Direct fuel oxidization yields major fuel cell power system simplifications and potential performance advantages, particularly for an automotive power plant application. The system simplification is particularly striking when a direct fuel system is compared to an “indirect” fuel cell system in a vehicle (where the fuel on board must be “reformed” and “cleaned” to provide a hydrogen-rich gas “reformate” for use in the fuel cell system). The inherent complexity, the losses of efficiency, and the emissions associated with the fuel processor required for the indirect system combine to make the comparison to a direct fuel system extremely favorable toward the latter in all important aspects.
Although direct fuel oxidation is possible in principle for almost any hydrocarbon or alcohol fuel, at the present time the direct fuel cell system with the highest levels of system fuel efficiency and power density is the direct-hydrogen system. However, the use of hydrogen as a vehicle fuel (compressed, adsorbed, or liquefied), has one overwhelming disadvantage - the problem of effectively storing the hydrogen on-board the vehicle (added volume and weight, for example, which inhibit acceleration performance and efficiency, and intrude on passenger and payload space). These disadvantages largely negate the cell/stack advantage of a direct-hydrogen system.
In contrast, the major system simplifications and potential performance advantages of a direct fuel cell system are available, essentially without significant disadvantage, if the fuel cell system can directly use a high-energy-density liquid fuel (e.g.; an alcohol or hydrocarbon). The R&D and commercialization challenge is to develop a liquid-fueled direct fuel cell system for automotive applications which has adequate levels of fuel conversion efficiency and power density.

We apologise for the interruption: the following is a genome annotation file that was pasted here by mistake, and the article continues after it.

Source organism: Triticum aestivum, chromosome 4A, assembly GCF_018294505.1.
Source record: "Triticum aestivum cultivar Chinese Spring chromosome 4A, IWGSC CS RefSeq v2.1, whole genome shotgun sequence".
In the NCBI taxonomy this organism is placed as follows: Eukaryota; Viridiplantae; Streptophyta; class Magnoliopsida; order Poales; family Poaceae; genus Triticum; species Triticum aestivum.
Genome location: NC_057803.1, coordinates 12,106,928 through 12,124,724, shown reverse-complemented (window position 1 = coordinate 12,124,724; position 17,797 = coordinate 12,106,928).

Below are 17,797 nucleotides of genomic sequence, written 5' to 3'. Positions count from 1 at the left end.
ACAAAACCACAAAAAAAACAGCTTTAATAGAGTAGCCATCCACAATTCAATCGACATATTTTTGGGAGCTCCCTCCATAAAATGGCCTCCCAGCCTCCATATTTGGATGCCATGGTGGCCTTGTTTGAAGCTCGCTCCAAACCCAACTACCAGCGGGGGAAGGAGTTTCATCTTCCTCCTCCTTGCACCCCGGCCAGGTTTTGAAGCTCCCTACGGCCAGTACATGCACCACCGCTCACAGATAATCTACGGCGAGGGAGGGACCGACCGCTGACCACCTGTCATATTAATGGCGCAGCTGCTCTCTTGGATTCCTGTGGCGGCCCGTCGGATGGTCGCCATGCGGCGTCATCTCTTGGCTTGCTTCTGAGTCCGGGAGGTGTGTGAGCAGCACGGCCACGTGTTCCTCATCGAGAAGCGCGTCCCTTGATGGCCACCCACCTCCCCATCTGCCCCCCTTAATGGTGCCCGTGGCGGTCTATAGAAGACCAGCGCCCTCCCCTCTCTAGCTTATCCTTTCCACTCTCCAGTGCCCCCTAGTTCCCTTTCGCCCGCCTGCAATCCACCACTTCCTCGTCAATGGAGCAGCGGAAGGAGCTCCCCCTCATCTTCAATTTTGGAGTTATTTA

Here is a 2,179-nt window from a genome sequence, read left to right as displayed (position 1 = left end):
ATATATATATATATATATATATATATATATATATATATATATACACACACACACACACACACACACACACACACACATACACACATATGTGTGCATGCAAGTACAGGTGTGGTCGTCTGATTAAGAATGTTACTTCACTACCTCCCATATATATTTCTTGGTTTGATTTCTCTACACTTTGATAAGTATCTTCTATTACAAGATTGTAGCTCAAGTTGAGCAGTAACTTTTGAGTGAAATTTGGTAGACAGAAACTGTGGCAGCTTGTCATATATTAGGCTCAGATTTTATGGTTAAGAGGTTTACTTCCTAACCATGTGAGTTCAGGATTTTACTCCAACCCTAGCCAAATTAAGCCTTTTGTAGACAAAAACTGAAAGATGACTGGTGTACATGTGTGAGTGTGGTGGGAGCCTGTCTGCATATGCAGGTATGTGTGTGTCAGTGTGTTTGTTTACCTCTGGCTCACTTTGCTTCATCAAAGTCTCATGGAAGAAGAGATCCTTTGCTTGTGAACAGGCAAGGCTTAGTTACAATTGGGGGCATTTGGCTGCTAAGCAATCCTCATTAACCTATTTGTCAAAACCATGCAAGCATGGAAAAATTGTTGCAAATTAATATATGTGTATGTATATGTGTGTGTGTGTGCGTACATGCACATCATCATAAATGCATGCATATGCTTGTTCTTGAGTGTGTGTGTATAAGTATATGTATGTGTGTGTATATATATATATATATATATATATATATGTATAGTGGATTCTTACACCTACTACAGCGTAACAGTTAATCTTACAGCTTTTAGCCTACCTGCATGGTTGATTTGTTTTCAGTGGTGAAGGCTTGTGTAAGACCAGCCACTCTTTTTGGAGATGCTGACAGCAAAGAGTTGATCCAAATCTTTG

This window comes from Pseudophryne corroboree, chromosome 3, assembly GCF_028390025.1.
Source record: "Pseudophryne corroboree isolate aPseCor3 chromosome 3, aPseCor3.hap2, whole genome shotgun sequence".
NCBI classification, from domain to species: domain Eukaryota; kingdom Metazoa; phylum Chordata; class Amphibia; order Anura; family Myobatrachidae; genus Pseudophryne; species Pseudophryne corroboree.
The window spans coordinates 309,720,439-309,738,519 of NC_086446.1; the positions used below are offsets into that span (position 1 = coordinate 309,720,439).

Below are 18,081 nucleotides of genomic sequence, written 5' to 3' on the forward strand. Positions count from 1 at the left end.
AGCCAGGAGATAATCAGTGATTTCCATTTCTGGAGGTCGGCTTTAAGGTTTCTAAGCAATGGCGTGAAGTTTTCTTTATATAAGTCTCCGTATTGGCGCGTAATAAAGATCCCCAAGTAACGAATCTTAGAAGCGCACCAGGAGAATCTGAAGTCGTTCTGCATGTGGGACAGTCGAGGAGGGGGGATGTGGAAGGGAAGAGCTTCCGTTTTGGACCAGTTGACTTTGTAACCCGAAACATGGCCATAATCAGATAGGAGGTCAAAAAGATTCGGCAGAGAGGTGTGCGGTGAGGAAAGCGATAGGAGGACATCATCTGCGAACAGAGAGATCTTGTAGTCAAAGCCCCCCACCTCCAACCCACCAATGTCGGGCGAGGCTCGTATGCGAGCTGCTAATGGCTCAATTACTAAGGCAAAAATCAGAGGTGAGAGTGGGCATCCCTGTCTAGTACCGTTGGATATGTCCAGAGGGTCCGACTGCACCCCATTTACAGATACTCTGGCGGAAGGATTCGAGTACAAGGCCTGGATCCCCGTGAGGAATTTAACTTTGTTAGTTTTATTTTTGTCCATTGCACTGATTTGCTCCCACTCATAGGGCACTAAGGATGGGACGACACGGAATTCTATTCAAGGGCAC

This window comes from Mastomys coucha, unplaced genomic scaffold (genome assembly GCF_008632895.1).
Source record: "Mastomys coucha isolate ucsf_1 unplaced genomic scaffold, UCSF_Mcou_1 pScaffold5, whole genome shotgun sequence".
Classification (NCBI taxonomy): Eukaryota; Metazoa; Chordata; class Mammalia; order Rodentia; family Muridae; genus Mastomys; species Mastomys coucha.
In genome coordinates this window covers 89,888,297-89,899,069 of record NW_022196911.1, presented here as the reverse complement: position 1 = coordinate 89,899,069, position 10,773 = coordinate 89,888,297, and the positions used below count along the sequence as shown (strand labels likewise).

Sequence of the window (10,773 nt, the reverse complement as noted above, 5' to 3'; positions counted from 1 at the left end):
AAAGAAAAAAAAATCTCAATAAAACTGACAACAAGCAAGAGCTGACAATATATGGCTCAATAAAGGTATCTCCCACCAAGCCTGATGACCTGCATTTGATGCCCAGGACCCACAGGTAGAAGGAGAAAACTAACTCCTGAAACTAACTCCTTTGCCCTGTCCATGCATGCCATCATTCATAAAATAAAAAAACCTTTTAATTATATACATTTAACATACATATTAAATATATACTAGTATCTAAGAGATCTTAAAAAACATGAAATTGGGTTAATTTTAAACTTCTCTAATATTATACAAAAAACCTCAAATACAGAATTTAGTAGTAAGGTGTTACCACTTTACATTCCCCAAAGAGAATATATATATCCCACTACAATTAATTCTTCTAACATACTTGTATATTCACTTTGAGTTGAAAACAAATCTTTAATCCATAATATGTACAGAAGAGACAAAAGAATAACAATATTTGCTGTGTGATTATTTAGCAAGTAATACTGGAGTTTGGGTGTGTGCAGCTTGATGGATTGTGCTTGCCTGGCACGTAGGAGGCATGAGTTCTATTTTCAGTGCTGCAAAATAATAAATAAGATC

Within the existing technical limitations of the direct fuel cell state-of-the-art (especially the available catalysts and electrolytes), there is only one liquid fuel with sufficient reactivity to use directly in a fuel cell - that fuel is methanol (Methyl Alcohol, CH3OH, MeOH). The status and future potential for the Direct-Methanol Fuel Cell (DMFC) is an important consideration in evaluating the overall future commercial possibilities for all Fuel Cell Vehicle (FCV) designs, and for understanding the potential long-term - and transitional -- role of methanol as an FCV Fuel. The state-of-the-art for DMFCs is reviewed here, and the issue of operation in a